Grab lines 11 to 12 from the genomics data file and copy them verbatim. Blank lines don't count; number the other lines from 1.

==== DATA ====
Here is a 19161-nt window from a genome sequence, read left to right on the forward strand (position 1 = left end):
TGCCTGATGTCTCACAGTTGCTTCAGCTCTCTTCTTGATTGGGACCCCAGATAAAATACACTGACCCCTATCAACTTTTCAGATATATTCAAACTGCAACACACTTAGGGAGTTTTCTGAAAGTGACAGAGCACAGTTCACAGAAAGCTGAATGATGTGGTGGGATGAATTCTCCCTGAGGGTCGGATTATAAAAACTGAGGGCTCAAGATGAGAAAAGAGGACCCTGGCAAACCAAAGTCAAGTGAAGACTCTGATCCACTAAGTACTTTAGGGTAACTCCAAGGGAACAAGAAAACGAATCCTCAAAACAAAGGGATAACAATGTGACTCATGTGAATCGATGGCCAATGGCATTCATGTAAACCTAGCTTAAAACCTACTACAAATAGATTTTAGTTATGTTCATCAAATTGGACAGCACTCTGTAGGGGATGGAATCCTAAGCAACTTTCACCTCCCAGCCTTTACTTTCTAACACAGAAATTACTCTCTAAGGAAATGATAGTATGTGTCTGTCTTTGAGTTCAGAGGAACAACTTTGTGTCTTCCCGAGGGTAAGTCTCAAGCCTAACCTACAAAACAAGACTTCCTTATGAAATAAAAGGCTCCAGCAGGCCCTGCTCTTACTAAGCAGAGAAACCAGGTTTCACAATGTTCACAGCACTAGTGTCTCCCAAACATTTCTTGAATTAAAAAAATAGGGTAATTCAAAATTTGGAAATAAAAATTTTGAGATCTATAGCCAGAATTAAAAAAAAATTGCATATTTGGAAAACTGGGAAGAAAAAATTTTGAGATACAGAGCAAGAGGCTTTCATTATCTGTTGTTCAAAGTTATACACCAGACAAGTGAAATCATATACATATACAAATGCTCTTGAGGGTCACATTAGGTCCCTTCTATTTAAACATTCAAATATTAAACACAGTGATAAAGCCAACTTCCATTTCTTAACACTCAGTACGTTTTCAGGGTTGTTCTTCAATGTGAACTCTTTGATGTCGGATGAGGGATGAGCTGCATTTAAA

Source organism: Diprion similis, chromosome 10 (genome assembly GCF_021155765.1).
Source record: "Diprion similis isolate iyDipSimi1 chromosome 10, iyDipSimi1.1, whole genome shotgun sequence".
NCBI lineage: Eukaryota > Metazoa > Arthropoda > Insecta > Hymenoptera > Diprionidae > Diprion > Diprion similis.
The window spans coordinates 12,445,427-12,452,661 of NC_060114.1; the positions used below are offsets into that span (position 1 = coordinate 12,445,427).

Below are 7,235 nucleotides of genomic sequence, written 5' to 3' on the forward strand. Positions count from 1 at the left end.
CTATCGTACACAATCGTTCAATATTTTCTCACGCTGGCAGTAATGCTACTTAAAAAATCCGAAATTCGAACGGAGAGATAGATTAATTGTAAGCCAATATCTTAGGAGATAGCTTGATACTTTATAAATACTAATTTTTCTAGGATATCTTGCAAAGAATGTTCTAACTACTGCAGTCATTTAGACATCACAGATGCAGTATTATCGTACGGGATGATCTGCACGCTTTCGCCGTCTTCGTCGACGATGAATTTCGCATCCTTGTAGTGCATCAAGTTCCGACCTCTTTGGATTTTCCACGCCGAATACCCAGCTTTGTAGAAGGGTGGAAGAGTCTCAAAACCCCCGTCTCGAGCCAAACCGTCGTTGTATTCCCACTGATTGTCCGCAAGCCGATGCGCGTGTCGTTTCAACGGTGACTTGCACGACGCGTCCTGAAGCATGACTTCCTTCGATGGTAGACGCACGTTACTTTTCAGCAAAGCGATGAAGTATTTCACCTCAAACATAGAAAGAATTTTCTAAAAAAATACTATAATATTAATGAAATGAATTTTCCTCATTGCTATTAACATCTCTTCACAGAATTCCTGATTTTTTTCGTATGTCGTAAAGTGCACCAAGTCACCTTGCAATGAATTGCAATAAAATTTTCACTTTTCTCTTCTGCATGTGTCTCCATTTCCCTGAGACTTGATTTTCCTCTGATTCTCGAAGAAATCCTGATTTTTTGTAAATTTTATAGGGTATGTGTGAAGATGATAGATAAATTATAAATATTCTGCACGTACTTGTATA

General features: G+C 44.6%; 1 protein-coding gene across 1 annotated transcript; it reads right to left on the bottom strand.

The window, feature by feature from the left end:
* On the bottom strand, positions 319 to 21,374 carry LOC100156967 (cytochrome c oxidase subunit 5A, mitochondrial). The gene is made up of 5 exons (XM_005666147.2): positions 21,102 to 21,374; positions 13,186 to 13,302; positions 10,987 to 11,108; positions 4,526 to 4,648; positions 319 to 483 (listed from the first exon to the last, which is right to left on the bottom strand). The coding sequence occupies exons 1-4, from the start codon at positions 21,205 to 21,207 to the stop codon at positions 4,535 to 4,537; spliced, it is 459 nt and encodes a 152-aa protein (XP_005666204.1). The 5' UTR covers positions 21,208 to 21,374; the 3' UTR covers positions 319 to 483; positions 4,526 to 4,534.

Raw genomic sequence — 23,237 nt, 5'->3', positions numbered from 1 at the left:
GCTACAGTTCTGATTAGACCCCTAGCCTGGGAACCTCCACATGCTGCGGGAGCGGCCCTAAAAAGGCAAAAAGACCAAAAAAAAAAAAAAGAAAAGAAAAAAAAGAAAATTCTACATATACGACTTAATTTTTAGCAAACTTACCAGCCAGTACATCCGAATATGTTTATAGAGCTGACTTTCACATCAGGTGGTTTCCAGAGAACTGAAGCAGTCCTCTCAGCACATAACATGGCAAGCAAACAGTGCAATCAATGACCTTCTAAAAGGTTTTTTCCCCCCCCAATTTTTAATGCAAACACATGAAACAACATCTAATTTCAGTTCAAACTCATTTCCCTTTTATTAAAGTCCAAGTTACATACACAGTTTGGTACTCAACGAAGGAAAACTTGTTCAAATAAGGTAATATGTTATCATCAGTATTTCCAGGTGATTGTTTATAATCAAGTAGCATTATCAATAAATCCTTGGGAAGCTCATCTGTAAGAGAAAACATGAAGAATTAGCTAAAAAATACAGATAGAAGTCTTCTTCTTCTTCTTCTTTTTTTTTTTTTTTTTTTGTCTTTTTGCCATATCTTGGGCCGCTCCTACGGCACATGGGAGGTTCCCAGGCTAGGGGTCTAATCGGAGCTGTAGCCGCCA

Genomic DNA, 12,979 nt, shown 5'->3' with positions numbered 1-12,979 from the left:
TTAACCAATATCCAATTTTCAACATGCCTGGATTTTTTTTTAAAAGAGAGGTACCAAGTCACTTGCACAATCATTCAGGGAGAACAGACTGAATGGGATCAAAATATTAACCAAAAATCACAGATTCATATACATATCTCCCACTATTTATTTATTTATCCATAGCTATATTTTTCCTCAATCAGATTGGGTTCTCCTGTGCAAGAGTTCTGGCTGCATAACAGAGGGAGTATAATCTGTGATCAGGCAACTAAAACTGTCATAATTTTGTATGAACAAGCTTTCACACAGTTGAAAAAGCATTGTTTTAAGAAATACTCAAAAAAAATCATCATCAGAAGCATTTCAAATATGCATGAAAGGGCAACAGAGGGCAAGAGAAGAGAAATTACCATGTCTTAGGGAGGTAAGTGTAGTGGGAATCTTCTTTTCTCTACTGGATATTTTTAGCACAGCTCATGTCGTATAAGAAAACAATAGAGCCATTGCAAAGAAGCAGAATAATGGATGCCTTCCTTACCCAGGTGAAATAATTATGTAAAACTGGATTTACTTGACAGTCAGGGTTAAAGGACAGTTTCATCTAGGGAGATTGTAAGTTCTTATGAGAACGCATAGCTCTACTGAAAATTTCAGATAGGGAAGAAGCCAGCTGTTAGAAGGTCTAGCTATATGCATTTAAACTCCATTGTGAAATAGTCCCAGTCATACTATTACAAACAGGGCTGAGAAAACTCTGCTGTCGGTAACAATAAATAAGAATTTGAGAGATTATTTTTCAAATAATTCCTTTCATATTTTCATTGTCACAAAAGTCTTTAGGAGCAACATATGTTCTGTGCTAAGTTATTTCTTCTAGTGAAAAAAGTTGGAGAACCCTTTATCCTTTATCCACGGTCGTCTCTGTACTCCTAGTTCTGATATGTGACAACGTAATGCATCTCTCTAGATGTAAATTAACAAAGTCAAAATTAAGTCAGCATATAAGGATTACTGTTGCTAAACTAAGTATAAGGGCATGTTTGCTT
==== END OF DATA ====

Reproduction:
* On the bottom strand, positions 319 to 21,374 carry LOC100156967 (cytochrome c oxidase subunit 5A, mitochondrial). The gene is made up of 5 exons (XM_005666147.2): positions 21,102 to 21,374; positions 13,186 to 13,302; positions 10,987 to 11,108; positions 4,526 to 4,648; positions 319 to 483 (listed from the first exon to the last, which is right to left on the bottom strand). The coding sequence occupies exons 1-4, from the start codon at positions 21,205 to 21,207 to the stop codon at positions 4,535 to 4,537; spliced, it is 459 nt and encodes a 152-aa protein (XP_005666204.1). The 5' UTR covers positions 21,208 to 21,374; the 3' UTR covers positions 319 to 483; positions 4,526 to 4,534.

Raw genomic sequence — 23,237 nt, 5'->3', positions numbered from 1 at the left: